Each student excels in his or her own area. For a lot of students, day-to-day work and application is easier than a cumulative test of knowledge. And with a significant percentage of a class grade relying on test scores, exams can seem daunting. For those who have test anxiety, you know it’s important to plan ahead. We’ve gathered up a few test taking tips for college students to help you know you prepared the best you possibly could.
Try a memory dump.
If you’re the type to study extra hard the night and morning before a test, a memory dump might serve you well. This means, as soon as you get the test, before even reading through the questions, quickly jot down everything you remember. Those minute details, those random dates or facts that are on the tip of your tongue right now might get buried as you start to fill out the test. This can be a way to create yourself a “cheat sheet” even if you’re not allotted one because those details are still fresh in your mind.
Read (and re-read) each question carefully.
It’s tempting to turn in the test as soon as you fill out that last Scantron bubble. But some questions can be worded trickily, so it’s in your best interest to read it again. The difference between a “which of the following IS and is NOT” can pile up and take away points you should have had. Slow down, read the question twice when you’re answering it and check back at the end. With the hours upon hours you put into studying, it’s worth the extra five minutes.
Also, use the context of previous questions to help drive your answers. Can you eliminate known wrong answers? Or if it’s math, plug in the remaining answers to find one that works? Can a previous answer that you’re certain of help you with this question you’re unsure of?
Eat a strategic breakfast.
You’ve likely heard this since you were a kid, but there’s solid science behind it. If you normally skip breakfast, the morning of a test should be your exception. If you don’t have a big appetite, it doesn’t have to be heavy. Get a good source of protein in order to boost mental alertness, and pair it with healthy carbs to prevent brain fog. Add in a small portion of healthy fats which are essential for brain function. If you’re in a dorm, this can be as quick and easy as a protein bar, a banana and a small spoonful of peanut butter. It’s worth the extra few minutes to know your brain is in its best shape.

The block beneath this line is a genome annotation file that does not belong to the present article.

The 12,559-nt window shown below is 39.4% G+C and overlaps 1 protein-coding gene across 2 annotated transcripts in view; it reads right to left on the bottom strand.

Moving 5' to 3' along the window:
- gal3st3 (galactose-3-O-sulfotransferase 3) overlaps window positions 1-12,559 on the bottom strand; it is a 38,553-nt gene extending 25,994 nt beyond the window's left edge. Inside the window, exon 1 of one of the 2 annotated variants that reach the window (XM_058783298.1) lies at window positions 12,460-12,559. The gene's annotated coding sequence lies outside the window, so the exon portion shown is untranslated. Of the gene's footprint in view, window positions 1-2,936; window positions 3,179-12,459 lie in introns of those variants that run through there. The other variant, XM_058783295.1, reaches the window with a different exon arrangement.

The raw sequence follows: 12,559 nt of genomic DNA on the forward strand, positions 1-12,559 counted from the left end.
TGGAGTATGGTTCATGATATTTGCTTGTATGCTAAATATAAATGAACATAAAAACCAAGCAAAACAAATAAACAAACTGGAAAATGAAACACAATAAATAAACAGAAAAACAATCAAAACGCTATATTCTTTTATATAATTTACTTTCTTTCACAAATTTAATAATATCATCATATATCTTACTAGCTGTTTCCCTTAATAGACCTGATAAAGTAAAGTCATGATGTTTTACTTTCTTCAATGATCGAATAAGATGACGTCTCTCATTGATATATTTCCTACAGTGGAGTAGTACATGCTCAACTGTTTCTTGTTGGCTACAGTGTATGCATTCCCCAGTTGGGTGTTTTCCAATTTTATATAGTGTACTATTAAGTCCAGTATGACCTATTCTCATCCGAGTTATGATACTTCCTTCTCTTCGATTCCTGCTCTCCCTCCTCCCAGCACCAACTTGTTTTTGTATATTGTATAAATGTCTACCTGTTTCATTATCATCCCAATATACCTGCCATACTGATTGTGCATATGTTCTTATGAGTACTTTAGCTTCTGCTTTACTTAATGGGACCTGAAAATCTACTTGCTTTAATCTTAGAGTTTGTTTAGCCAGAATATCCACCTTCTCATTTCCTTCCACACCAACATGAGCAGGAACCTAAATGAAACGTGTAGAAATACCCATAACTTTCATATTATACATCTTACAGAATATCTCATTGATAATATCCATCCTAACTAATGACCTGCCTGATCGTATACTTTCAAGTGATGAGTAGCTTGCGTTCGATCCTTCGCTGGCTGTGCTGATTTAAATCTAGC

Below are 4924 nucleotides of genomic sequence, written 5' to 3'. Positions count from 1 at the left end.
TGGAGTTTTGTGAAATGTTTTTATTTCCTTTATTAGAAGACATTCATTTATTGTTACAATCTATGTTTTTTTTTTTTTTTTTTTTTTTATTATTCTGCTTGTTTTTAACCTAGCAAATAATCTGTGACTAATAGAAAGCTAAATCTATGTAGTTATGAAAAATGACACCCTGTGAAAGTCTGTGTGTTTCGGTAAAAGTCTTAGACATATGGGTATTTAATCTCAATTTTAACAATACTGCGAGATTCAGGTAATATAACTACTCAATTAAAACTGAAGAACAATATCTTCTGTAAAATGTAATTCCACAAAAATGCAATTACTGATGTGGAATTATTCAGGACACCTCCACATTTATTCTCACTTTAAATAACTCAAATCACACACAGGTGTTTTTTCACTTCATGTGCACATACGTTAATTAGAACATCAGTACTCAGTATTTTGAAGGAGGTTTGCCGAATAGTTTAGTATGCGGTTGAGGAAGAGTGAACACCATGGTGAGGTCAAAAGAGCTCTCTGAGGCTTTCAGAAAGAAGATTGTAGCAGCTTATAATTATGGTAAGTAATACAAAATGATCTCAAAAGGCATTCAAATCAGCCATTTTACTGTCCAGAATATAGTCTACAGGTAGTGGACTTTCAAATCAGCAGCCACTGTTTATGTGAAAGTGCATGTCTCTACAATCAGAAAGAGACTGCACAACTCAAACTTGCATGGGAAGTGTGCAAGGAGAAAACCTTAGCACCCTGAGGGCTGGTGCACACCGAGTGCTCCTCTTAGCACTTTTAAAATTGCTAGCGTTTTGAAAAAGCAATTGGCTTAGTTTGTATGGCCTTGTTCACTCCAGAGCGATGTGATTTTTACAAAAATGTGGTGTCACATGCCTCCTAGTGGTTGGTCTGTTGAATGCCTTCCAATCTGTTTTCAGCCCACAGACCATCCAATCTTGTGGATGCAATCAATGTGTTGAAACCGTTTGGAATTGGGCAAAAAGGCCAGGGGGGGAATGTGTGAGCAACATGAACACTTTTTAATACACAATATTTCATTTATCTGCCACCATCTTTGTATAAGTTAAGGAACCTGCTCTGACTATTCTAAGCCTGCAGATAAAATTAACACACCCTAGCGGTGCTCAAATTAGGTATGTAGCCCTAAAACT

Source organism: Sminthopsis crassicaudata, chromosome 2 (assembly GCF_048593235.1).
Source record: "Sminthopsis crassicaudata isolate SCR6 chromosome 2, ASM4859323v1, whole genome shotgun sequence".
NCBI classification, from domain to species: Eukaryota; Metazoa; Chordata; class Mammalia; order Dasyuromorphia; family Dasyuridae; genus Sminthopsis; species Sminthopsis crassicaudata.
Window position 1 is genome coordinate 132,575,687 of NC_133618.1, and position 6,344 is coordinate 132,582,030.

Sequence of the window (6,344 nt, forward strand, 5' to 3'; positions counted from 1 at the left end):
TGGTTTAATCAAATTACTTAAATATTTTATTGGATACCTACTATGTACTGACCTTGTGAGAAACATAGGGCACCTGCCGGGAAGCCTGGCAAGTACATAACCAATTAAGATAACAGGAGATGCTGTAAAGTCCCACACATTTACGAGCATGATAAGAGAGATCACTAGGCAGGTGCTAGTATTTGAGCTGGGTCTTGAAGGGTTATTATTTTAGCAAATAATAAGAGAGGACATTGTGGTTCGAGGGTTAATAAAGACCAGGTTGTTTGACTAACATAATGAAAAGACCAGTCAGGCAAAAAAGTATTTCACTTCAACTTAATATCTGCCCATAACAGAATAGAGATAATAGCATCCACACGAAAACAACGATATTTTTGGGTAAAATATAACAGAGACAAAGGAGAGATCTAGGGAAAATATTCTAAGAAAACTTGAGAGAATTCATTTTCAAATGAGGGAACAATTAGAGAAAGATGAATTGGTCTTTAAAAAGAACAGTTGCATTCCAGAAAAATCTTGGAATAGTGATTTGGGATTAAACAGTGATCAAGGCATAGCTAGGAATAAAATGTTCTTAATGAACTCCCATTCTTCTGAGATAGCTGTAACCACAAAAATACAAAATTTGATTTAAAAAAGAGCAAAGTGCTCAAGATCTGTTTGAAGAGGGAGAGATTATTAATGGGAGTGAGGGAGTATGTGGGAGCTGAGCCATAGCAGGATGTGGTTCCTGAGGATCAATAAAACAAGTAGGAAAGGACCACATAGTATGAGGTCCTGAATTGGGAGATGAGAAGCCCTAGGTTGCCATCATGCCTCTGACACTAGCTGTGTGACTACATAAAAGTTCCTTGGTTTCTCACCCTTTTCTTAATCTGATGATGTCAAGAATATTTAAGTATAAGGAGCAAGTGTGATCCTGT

Take the pressure off.
Sometimes, a single final can start to feel like the end of the world when it’s all you’ve been focusing on. When you start to feel this way, take a quick step back and realign with reality. Think about where you’ll be a few years from now. Will a difference of a letter grade matter? Or will you look back and remember your time in college as a bigger picture? The stepping stone for your career, the home of your life-long friends. The five minute rule states that if something won’t matter in five years, you shouldn’t spend more than five minutes being upset about it. When you think about that, your perspective shifts. Yes, you should care and try your best. But this doesn’t matter as much as you think it does. Your mental health is more important than any test could ever be.
Once you implement these test taking tips for college students, you can relax knowing there’s not much more you can do. You did your best. After that, take a deep breath, and forget about it. You’ve got this!